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WHERETO with Technology Day 3
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WHERETO with Technology Day 3

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Day 3 of a presentation on Understanding By Design, Stage 3. In this presentation, we make it to the "R" in WHERETO.

Day 3 of a presentation on Understanding By Design, Stage 3. In this presentation, we make it to the "R" in WHERETO.

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  • What did you learn about x that I did not teach you?
  • Rethink – looking back at the big ideas in Stage One, wrestling with the EQs again but from a different angle, seeking empathy and self-knowledgeRevise – closely tied to stage 2, revising gives students another change to check their performance against clear objectives and progress markersReflect – checking the questions from “W” – where have I been, why was this important to me, how did I get here, how might apply this elsewhere?
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Transcript

  • 1. Understanding by Design, Stage 3“If you don’t know exactly where you are headed, then any road will get you there.” Day 3 Learning by Design Parkway School District 2011 - 2012
  • 2. “ There is no ideology to it: Do what worksin Stage 3 to meet the objectives of Stage 1.” -- Wiggins and McTighe, 2005
  • 3.  To what degree might our units help students transfer their knowledge to other parts of their lives? To what degree might our units help student review and reconsider knowledge and skills they have gained?
  • 4. How are your activities building backgroundknowledge through experiences, inside andoutside the classroom?How might one of your existing activitieschange to incorporate opportunities fortransfer?Where might technology support the work?
  • 5. W here from, where to, whyHook and holdE xplore and experience, explain and equipR eflect, rethink, reviseE valuate work and progressT ailor and personalize the workO rganize for optimal effectiveness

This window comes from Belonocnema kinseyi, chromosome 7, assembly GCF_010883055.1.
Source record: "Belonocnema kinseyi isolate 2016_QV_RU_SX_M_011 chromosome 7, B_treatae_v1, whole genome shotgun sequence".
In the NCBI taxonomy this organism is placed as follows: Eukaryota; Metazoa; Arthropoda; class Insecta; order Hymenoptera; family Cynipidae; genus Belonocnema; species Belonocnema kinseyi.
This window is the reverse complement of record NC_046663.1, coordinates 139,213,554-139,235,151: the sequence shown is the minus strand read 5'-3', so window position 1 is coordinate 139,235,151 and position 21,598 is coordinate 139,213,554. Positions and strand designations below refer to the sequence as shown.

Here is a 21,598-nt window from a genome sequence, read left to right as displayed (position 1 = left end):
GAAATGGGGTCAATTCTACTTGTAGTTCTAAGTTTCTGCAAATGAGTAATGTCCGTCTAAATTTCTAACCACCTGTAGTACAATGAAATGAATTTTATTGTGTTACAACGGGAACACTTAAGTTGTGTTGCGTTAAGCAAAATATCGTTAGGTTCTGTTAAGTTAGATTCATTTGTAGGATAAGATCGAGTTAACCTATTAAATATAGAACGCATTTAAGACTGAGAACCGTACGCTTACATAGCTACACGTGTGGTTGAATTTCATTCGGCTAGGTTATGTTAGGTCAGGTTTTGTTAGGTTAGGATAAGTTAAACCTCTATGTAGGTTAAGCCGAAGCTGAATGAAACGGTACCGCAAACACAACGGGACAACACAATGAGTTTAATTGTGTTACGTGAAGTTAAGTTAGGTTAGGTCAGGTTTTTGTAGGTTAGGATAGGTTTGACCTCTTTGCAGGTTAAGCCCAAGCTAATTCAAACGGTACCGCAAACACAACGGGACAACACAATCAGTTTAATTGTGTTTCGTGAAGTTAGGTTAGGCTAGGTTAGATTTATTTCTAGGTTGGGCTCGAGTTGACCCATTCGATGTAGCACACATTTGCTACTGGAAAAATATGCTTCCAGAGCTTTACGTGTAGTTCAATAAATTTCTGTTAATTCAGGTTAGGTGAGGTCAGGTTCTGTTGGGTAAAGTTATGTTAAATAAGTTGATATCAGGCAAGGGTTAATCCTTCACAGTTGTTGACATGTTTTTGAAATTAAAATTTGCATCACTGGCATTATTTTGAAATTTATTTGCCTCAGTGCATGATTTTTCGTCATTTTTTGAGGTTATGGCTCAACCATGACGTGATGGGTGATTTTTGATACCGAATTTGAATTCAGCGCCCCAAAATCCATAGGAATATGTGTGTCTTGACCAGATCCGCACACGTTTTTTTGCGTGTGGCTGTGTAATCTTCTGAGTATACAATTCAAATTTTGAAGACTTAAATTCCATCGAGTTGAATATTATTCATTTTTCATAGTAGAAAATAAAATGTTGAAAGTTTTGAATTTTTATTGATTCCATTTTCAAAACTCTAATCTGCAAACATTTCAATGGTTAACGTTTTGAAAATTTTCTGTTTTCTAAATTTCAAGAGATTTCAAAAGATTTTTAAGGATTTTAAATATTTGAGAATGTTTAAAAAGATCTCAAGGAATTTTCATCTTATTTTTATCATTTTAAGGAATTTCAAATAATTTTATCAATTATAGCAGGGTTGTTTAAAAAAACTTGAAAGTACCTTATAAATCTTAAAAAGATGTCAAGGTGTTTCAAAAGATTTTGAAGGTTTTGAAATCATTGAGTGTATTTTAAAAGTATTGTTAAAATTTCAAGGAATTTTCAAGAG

• 6. Wiggins, Grant, & McTighe, Jay. (1998). Understanding by Design. ASCD. via Chuck McWilliams
  • 7.  Seeing and hear points of view through critical eyes and ears  Seeing the “big picture”Looks like …
  • 8.  Showing metacognitive awareness  Being aware of what we don’t understand  Perceiving what shapes our own understandingLooks like …
  • 9.  Finding value in what others might find odd, alien, or implausible  Perceiving sensitivity on the basis of prior direct experienceLooks like …
  • 10.  Concept mapping (Smart Notebook, One Note, LucidChart) Role play (Edmodo) Digital Storytelling (PhotoStory3, Pixie, Kerpoof)  examples from the Parkway Film Festival Exit slips for parent and student (Wallwisher) Others?
  • 11.  Blogging – to examine work as a whole Edmodo – to look at small pieces Smart Board – ungroup and move words, concepts Document camera + Smart Board – annotate and discuss exemplary student examples Word – add comments (students access each other’s work in L: drive) Others?
  • 12.  What did you learn?  What did you learn about x that I did not teach you? How did you learn it? How might you apply it in the future?
  • 13. • EUs, EQs 1 • Knowledge, Skills • Performance2 Assessments • Other Assessments 3 • Learning Activities
  • 14. What opportunities exist in your unit thatstretch students through perspective,empathy, or self-knowledge?How do you build in time for revision andreflecting? What does that look like in yourunit?Where might technology support the work?
  • 15.  To what degree might our units help students transfer their knowledge to other parts of their lives? To what degree might our units help student review and reconsider knowledge and skills they have gained?
  • 16. Group 2: Investigating Senteo as a formative assessment toolGroup 3: Created a Smart Notebook page that works as a tool for self-assessment. Students use this towards the end of learning a concept in order for teachers to identify which students need more help before moving forward.Group 4: Worked on the same tool as Group 3.
  • 17. Group 2: Translated existing paper-based performance task (how many arrangements of the room are possible?) into an introduction to the unit, where students rearrange the desks of their own classroom.Group 3: Created a birthday party hook that will act as a touchstone for math concepts as they occur. Each time students acquire a new skill, they will build onto the story of the party they are planning.Group 4: Re-examined the order of math concepts as they are presented by the textbook and created a question as a hook for the upcoming unit: "How can we think faster than a calculator?" - a focus on developing mental math capabilities
  • 18. How are your activities building backgroundknowledge through experiences, inside andoutside the classroom?How might one of your existing activitieschange to incorporate opportunities fortransfer?Where might technology support the work?
  • 19. W here from, where to, whyHook and holdE xplore and experience, explain and equipR eflect, rethink, reviseE valuate work and progressT ailor and personalize the workO rganize for optimal effectiveness
  • 20. “ Education should be an itch, not a scratch.” -- Frank Lyman, 1992